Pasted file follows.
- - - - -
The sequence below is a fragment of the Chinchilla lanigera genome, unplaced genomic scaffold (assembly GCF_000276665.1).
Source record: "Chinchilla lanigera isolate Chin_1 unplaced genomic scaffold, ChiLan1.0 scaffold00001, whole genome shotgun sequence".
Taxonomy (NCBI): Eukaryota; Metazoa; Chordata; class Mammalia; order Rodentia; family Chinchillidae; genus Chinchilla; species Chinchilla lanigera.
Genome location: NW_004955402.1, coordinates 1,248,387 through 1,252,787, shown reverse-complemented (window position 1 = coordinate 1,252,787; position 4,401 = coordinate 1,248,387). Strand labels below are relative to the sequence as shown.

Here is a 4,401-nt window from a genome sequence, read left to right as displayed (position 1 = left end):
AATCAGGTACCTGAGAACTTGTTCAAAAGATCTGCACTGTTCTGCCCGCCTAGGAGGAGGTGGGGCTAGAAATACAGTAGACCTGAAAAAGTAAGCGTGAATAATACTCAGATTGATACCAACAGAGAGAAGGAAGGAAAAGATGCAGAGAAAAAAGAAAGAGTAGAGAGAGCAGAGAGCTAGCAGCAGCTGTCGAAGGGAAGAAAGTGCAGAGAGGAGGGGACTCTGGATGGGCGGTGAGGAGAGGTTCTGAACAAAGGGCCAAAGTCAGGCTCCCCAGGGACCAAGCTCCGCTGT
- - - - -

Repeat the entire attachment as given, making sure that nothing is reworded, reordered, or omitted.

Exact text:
The sequence below is a fragment of the Chinchilla lanigera genome, unplaced genomic scaffold (assembly GCF_000276665.1).
Source record: "Chinchilla lanigera isolate Chin_1 unplaced genomic scaffold, ChiLan1.0 scaffold00001, whole genome shotgun sequence".
Taxonomy (NCBI): Eukaryota; Metazoa; Chordata; class Mammalia; order Rodentia; family Chinchillidae; genus Chinchilla; species Chinchilla lanigera.
Genome location: NW_004955402.1, coordinates 1,248,387 through 1,252,787, shown reverse-complemented (window position 1 = coordinate 1,252,787; position 4,401 = coordinate 1,248,387). Strand labels below are relative to the sequence as shown.

Here is a 4,401-nt window from a genome sequence, read left to right as displayed (position 1 = left end):
AATCAGGTACCTGAGAACTTGTTCAAAAGATCTGCACTGTTCTGCCCGCCTAGGAGGAGGTGGGGCTAGAAATACAGTAGACCTGAAAAAGTAAGCGTGAATAATACTCAGATTGATACCAACAGAGAGAAGGAAGGAAAAGATGCAGAGAAAAAAGAAAGAGTAGAGAGAGCAGAGAGCTAGCAGCAGCTGTCGAAGGGAAGAAAGTGCAGAGAGGAGGGGACTCTGGATGGGCGGTGAGGAGAGGTTCTGAACAAAGGGCCAAAGTCAGGCTCCCCAGGGACCAAGCTCCGCTGT